OAKLAND -- The loud pop of a catcher's mitt echoed through the empty Coliseum. You hear that sound daily out here, but this noise was particularly noticeable because of who was throwing the ball. As Brett Anderson warmed up in the bullpen, the sound emanating from the catcher's mitt grew louder and louder. Anderson, who underwent "Tommy John" surgery on July 14, 2011, walked from the bullpen to the pitcher's mound. Outfielder Collin Cowgill stepped to the plate, and the left-handed pitcher started throwing.Anderson faced live hitters for the first time since being temporarily shutdown on May 19. As he pitched to Cowgill, then Brandon Moss, and Chris Carter, he effectively cleared a major hurdle. "He threw 25 pitches, all of his pitches. Breaking balls, the whole bit," A's manager Bob Melvin said. "He'll throw a bullpen here on Sunday and then the next step is to go to Arizona and do two innings."Anderson looked solid against Cowgill, and Hicks. Carter smashed a ball off the center field wall, and homer over the BBQ terrace in left field on Anderson's last pitch. Carter said after the session that he knew which pitches were coming, so he had an unfair advantage. "He looked good to me," Carter said. "I haven't seen too much of him, but to me he looked pretty healthy and almost ready." Anderson looks to be on track to re-join the A's rotation at some point this season. He could provide a spark for a young starting pitching staff that already leads the American League with a 3.64 ERA. Threw a live bp today...felt good. Carter hit a home run off me but it's ok because I told him what I was throwing. anyonecoulddoit Brett Anderson (@BrettAnderson49) July 7, 2012
At Mesa, Arizona, Matt Szczur keyed a three-run second inning for the World Series champions and Charcer Burks hit a solo homer in front of 14,929 fans.
Burks also had a diving catch in left field with two on and one out in the eighth inning.
Matt Joyce hit a solo home run in his first game with Oakland and Matt Chapman tied it 3-all with a two-run drive in the fourth. Rajai Davis, who hit a tying home run off Aroldis Chapman in the eighth inning of last year's World Series Game 7, opened the game for the Athletics with a walk, then stole second and third but was stranded when Stephen Vogt flied out.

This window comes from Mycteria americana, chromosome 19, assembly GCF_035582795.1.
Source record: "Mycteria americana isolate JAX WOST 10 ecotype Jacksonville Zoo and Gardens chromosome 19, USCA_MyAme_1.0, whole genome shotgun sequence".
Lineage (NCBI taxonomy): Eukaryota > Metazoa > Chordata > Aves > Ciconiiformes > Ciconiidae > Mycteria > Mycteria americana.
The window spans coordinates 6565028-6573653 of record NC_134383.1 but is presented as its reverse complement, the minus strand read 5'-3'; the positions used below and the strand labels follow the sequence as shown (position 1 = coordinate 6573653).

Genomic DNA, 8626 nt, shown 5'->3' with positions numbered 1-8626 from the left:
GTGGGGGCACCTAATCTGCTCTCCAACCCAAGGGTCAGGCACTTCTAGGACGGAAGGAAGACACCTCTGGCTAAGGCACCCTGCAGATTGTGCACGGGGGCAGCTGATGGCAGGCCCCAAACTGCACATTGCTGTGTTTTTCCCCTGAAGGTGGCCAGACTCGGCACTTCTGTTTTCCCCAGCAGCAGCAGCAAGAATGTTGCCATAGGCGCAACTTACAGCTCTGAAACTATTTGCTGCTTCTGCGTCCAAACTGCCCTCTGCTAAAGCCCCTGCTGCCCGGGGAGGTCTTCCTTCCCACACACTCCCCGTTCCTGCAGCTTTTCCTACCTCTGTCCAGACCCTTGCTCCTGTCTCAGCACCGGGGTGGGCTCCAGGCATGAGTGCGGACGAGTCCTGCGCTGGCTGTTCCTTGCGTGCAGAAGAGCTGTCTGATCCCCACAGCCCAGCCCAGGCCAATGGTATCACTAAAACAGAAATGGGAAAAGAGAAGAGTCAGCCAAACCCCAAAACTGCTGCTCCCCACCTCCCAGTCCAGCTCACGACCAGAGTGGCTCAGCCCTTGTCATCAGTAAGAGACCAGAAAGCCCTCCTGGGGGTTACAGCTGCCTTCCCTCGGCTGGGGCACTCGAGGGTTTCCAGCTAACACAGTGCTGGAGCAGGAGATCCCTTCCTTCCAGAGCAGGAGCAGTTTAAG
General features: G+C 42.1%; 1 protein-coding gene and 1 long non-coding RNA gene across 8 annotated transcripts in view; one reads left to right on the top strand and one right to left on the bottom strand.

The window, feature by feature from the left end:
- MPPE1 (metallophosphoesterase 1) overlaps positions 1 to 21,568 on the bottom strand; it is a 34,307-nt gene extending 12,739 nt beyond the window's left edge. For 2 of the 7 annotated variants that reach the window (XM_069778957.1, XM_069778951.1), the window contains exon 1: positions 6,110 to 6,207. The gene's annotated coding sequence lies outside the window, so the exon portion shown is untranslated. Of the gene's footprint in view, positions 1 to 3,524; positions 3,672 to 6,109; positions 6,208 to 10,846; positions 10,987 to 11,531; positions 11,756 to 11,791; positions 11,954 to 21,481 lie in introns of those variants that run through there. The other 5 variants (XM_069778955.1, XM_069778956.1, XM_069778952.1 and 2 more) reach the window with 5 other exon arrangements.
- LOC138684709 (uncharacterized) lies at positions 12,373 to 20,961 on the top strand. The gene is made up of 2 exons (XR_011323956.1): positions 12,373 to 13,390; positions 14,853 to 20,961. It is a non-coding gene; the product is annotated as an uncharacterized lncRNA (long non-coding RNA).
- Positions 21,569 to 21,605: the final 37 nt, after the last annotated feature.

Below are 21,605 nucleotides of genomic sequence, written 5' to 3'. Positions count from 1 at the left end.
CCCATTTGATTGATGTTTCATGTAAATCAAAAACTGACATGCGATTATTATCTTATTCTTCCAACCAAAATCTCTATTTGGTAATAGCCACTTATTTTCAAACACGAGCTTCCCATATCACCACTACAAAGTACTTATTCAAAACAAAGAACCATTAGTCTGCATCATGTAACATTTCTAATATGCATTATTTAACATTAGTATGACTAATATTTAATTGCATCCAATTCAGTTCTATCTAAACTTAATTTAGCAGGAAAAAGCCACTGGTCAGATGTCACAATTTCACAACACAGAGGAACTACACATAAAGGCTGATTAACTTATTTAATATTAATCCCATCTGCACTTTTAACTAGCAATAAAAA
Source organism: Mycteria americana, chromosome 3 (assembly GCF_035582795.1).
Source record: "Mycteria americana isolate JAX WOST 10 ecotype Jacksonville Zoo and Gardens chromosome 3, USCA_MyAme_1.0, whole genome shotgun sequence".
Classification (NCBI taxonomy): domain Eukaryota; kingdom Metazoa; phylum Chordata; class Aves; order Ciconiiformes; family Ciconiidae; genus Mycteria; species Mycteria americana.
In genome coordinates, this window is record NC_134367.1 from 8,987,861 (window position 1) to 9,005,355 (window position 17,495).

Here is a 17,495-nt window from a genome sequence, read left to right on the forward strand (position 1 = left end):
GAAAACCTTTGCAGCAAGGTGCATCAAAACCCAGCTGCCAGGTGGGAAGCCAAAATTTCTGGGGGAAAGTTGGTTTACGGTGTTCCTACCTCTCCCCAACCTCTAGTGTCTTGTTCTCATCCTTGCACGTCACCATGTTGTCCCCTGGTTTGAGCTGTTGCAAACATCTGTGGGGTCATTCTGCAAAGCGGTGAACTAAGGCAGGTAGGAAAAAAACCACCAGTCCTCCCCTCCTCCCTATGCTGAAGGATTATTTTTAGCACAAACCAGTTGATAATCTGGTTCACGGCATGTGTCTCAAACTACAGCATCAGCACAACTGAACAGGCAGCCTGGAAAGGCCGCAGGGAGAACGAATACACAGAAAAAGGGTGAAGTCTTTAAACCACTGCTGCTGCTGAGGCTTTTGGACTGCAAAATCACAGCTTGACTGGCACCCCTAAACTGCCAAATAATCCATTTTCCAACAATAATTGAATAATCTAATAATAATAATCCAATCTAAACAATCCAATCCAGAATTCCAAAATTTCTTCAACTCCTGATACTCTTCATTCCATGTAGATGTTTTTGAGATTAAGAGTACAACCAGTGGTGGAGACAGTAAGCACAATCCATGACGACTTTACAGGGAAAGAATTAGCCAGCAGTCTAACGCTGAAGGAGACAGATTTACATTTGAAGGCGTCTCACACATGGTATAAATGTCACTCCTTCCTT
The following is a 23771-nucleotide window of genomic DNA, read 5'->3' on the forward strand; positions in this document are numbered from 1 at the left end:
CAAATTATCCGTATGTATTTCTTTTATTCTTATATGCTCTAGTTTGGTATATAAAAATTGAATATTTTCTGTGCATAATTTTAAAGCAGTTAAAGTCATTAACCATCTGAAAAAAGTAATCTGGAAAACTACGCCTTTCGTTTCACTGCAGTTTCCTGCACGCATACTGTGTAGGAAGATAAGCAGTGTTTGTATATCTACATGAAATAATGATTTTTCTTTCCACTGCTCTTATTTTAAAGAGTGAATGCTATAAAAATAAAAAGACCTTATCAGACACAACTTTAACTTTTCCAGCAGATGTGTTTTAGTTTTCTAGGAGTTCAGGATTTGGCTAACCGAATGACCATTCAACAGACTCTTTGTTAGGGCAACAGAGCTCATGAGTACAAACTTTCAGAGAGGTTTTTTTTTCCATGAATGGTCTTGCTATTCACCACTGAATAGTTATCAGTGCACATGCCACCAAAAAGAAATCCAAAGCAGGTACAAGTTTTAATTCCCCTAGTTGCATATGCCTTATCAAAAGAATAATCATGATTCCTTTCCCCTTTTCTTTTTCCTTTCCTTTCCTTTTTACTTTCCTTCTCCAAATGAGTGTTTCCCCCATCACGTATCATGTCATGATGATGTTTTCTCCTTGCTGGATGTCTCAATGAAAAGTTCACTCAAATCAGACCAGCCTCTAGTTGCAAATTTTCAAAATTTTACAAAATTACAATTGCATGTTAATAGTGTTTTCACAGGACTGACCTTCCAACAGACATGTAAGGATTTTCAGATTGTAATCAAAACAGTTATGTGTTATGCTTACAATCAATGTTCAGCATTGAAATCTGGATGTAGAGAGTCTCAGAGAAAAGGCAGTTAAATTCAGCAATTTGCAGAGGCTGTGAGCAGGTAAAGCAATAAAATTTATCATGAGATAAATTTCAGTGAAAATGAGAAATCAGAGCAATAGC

A's starter Jesse Hahn allowed three runs, all in the second, including a two-run single by Szczur that deflected off the pitcher's glove.
MESA, Ariz. – The Cactus League crowds are different than the ones packed into Wrigley Field. It was only a meaningless split-squad game on a Saturday afternoon in the Arizona sunshine. Finally winning the World Series must have somewhat dulled the edge.
But Cubs outfielder Jason Heyward still thought Rajai Davis would hear it from the sellout crowd of 14,929 at Sloan Park, the what-could-have-been anxiety bubbling up when seeing the Oakland A's leadoff guy who nearly changed the course of baseball history.
"I was surprised he didn't get booed more, but that's just how our fans are," Heyward said. "They're fun like that. They have fun with the game. They acknowledge it. That's pretty cool for Cubs fans to boo you. If anybody boos you from last year, that's kind of an honor, I would say. To be on that side of things, it means you did something great."
As Alfonso Soriano liked to say, they don't boo nobodies. With one big swing, Davis almost unleashed a miserable winter for the Cubs and ended the Cleveland Indians' 68-year drought.
Manager Joe Maddon kept pushing closer Aroldis Chapman, who fired 97 pitches in Games 5, 6, and 7 combined. Davis timed seven straight fastballs in the eighth inning – the last one at 97.1 mph – and drove a Game 7-tying two-run homer just inside the foul pole and onto the left-field patio. In a now-famous rain-delay speech, Heyward gathered his teammates in a Progressive Field weight room as the Cubs regained their composure.
"They booed him, but only the first at-bat," Heyward said. "The second at-bat and the third, I was like: ‘Eh, they kind of just let him off the hook.' They let him be."
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